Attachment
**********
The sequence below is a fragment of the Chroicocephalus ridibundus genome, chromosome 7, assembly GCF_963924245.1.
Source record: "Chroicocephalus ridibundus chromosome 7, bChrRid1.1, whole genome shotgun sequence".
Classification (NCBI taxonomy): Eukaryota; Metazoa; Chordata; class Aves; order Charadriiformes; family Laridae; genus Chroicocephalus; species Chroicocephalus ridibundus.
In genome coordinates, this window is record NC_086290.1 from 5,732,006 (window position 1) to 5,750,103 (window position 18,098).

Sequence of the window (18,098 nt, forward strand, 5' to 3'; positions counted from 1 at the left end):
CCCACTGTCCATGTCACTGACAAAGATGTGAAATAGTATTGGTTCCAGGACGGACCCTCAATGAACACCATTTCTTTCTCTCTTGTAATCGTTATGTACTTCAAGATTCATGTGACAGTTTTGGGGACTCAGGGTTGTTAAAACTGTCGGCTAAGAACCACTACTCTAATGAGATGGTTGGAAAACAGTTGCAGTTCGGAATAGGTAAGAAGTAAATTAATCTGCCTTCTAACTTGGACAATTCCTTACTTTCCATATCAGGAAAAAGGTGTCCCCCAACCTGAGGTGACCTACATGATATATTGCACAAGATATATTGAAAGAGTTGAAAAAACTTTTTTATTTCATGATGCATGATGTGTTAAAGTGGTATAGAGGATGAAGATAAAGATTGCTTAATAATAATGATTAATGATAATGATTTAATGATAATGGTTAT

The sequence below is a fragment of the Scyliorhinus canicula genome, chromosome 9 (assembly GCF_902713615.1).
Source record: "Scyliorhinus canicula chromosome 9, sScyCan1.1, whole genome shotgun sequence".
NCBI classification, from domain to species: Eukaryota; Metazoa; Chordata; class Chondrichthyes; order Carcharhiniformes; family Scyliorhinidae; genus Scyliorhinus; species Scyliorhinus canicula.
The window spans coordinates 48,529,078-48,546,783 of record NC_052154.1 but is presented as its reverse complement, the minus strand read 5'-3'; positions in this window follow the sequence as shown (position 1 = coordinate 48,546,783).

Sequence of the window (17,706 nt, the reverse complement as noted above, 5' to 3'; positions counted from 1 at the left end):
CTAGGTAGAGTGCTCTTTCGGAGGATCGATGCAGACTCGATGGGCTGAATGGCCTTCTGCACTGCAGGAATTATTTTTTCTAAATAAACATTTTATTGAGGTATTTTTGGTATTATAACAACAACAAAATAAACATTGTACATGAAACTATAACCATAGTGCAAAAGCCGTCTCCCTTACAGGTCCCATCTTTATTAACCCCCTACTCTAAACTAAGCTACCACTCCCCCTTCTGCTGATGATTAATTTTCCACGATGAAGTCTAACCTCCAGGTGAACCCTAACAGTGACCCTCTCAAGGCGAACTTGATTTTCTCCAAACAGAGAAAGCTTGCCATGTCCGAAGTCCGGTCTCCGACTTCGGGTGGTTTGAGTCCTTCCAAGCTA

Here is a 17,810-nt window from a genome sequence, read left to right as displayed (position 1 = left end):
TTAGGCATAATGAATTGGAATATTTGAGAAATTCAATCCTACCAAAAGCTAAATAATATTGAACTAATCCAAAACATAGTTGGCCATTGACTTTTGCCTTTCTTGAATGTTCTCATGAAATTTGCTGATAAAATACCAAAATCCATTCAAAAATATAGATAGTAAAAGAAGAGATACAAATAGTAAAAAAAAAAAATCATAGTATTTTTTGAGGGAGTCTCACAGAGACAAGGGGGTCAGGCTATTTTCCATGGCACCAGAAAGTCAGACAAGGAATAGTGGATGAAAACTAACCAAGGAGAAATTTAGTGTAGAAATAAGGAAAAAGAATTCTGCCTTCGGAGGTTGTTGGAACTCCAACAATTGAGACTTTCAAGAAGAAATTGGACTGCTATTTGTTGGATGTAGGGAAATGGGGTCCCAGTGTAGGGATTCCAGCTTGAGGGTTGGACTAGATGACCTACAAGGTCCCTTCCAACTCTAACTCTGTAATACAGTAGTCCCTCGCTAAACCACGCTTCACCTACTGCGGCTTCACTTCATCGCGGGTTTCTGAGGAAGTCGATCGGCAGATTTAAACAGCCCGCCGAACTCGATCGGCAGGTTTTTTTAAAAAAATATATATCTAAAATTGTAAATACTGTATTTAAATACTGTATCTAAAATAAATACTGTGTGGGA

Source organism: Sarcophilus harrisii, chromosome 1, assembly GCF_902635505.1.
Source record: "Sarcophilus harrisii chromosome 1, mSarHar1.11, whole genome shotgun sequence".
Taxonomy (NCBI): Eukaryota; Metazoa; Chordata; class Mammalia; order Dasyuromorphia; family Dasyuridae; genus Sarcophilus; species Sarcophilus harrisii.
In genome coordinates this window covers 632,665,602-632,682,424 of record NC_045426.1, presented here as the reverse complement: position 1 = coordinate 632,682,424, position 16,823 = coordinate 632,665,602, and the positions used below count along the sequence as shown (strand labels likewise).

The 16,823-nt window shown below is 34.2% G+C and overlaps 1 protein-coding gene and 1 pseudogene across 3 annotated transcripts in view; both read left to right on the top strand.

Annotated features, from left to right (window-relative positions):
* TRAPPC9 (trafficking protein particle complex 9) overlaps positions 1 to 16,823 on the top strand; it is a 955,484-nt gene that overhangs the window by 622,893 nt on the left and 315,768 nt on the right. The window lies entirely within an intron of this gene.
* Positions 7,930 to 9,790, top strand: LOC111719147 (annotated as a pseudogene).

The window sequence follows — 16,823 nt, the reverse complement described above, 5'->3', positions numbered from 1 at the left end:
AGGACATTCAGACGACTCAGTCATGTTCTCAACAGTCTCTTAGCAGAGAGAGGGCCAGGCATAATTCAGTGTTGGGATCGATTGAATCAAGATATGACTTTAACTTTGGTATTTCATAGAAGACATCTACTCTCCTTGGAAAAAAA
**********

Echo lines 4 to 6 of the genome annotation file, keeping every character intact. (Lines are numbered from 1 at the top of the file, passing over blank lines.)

In genome coordinates, this window is record NC_086290.1 from 5,732,006 (window position 1) to 5,750,103 (window position 18,098).

Sequence of the window (18,098 nt, forward strand, 5' to 3'; positions counted from 1 at the left end):
CCCACTGTCCATGTCACTGACAAAGATGTGAAATAGTATTGGTTCCAGGACGGACCCTCAATGAACACCATTTCTTTCTCTCTTGTAATCGTTATGTACTTCAAGATTCATGTGACAGTTTTGGGGACTCAGGGTTGTTAAAACTGTCGGCTAAGAACCACTACTCTAATGAGATGGTTGGAAAACAGTTGCAGTTCGGAATAGGTAAGAAGTAAATTAATCTGCCTTCTAACTTGGACAATTCCTTACTTTCCATATCAGGAAAAAGGTGTCCCCCAACCTGAGGTGACCTACATGATATATTGCACAAGATATATTGAAAGAGTTGAAAAAACTTTTTTATTTCATGATGCATGATGTGTTAAAGTGGTATAGAGGATGAAGATAAAGATTGCTTAATAATAATGATTAATGATAATGATTTAATGATAATGGTTAT